In a bid to appear even-handed, the high command directed its emissary Ghulam Nabi Azad to announce the nomination of Karunakaran's son K. Muraleedharan as the new Kerala Pradesh Congress Committee (kpcc) chief shortly after Antony and his udf colleagues were sworn in on May 16 at the Raj Bhavan. Azad also made the grandiose declaration that all groups within the Congress stood dissolved and that henceforth the high command would not recognise or encourage group activity within the party.
Few doubt that this is a diktat the Congress high command will find difficult to enforce. True, the udf's overwhelming mandate in the assembly election has substantially reduced the scope for any dissident faction to destabilise the ruling coalition. The udf won 99 of the 140 seats in the assembly, where the Congress itself sits as a 62-strong contingent. The mandate had a subduing effect on Karunakaran, whose bargaining clout is considerably depleted. However, the elevation of his son as kpcc chief could result in the emergence of an extra-constitutional power centre working to undermine the chief minister in the months ahead. "We have no alternative but to work together. Everyone should realise that," Antony told Outlook, when asked about a possible outbreak of hostilities between the two factions.
Meanwhile, the cpi(m)-led Left Democratic Front (ldf) is trying to put a poker face on its rout. En route to the governor's residence to hand over his resignation as chief minister, E.K. Nayanar blamed the Left Front's defeat on a gang-up by communal forces in the state and the shifting of bjp votes to the udf kitty.
But the scale of the UDF victory shows a corrosion of the LDF votebank. While Kerala has a history of voting the incumbent government out of power, this time around the udf mandate clearly points to a swing away from the Left. According to observers, the hooch tragedy, the problems faced by farmers, the falling prices of rubber, all contributed to the electorate turning against the ldf.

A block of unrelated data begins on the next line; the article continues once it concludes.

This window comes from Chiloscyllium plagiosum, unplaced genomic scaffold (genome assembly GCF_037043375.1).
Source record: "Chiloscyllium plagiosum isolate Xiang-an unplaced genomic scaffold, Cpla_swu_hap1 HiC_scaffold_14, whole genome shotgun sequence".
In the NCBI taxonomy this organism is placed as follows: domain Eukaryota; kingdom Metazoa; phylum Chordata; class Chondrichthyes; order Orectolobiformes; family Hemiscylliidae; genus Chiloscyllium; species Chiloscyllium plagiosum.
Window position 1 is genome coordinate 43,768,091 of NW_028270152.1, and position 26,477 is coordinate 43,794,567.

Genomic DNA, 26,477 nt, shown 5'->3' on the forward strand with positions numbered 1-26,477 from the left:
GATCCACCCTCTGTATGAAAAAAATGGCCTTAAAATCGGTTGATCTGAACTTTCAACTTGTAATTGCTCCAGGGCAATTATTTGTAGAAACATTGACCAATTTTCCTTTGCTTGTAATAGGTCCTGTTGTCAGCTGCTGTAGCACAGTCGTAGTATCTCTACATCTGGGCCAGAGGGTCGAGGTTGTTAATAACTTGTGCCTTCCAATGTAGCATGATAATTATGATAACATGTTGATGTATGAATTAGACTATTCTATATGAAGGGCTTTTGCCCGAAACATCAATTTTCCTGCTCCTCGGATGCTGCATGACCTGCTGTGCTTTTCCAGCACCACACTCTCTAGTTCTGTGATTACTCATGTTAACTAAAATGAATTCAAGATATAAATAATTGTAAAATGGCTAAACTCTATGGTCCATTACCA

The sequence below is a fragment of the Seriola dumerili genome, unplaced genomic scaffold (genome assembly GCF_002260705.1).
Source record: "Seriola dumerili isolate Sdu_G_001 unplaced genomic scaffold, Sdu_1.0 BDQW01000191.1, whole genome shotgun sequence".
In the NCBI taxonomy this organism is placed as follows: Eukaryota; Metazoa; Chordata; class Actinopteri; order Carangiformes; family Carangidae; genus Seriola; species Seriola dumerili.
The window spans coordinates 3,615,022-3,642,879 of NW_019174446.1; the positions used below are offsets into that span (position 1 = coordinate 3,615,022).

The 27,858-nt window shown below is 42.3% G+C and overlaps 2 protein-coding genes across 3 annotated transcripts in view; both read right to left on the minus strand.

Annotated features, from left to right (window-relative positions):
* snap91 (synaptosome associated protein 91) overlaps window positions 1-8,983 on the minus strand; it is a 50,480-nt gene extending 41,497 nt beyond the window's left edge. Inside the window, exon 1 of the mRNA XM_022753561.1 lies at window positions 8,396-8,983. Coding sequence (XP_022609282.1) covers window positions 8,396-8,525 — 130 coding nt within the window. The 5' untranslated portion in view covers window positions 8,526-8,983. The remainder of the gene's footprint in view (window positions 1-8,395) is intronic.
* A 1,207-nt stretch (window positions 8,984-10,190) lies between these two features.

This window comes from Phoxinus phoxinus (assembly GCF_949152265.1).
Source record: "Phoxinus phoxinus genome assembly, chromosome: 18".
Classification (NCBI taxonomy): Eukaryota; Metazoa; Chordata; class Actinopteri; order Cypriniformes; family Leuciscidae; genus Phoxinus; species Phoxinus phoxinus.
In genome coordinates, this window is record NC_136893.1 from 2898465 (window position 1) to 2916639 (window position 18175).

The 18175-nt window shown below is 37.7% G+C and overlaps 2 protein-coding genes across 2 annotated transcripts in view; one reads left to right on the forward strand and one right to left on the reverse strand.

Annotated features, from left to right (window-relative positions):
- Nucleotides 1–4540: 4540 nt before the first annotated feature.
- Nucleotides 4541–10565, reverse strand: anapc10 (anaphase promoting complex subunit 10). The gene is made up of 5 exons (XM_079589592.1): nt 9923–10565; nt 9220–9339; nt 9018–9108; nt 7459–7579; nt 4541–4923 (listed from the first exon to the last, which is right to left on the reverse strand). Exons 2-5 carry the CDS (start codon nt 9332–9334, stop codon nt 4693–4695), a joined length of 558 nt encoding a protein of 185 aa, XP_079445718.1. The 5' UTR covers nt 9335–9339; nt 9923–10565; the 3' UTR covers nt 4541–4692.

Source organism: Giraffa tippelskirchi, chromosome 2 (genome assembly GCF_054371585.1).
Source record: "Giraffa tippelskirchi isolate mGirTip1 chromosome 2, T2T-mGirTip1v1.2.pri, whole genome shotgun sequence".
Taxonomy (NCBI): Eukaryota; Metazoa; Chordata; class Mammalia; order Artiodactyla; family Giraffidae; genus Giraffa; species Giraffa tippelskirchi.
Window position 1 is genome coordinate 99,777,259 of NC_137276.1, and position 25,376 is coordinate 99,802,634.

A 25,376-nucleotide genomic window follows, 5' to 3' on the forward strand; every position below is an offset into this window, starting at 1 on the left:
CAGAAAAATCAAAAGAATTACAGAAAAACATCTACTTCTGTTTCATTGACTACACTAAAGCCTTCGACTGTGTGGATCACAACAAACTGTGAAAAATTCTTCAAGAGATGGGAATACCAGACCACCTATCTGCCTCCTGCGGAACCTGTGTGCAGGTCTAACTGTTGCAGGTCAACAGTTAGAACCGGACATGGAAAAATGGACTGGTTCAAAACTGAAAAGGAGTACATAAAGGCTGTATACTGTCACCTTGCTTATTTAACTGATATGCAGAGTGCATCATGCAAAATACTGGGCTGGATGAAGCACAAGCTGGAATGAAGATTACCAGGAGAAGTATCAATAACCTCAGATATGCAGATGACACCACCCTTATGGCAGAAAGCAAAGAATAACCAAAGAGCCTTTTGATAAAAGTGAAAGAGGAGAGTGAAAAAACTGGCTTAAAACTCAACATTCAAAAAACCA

The UDF likes to describe its victory as the consolidation of minority votes in its favour. The ldf has to ask itself how it managed to alienate such a broad cross-section of the electorate. Almost all the big caste and communal groupings in the state turned hostile to the CPI(m) and its allies. The UDF swept through the southern and central districts, taking many of the ldf's sitting constituencies. The Left coalition managed to hold on to its strongholds in north Kerala such as Kasargod and Kannur.
The BJP played the spoiler role to the hilt in this election. The call by party leaders to the cadres to cast a conscience vote resulted in the BJP vote shifting en masse in favour of the UDF in constituencies where the bjp had fielded no candidates. As a result, the party's voteshare has plummeted in this poll. The party leadership seems to have opted to remove the CPI(m) from power at the cost of its own performance presumably because that would level the killing fields in Kannur and possibly bring about a let-up in the CPI(m)-Sangh parivar clashes.
Soon after its defeat at the hustings, the ldf vacated the corridors of power without leaving an alternative arrangement in place. Routine administration broke down. In his first day in office, with none of the portfolios having been allocated, Antony was besieged by anxious bureaucrats bearing files. He was also greeted by an empty exchequer.
Much is expected of Antony, which puts considerable pressure on him. While he has a reputation of being Mr Clean, he will have to prove his mettle and fulfil some of his poll promises. The udf has promised better governance. Antony will have to put together a team which will deliver.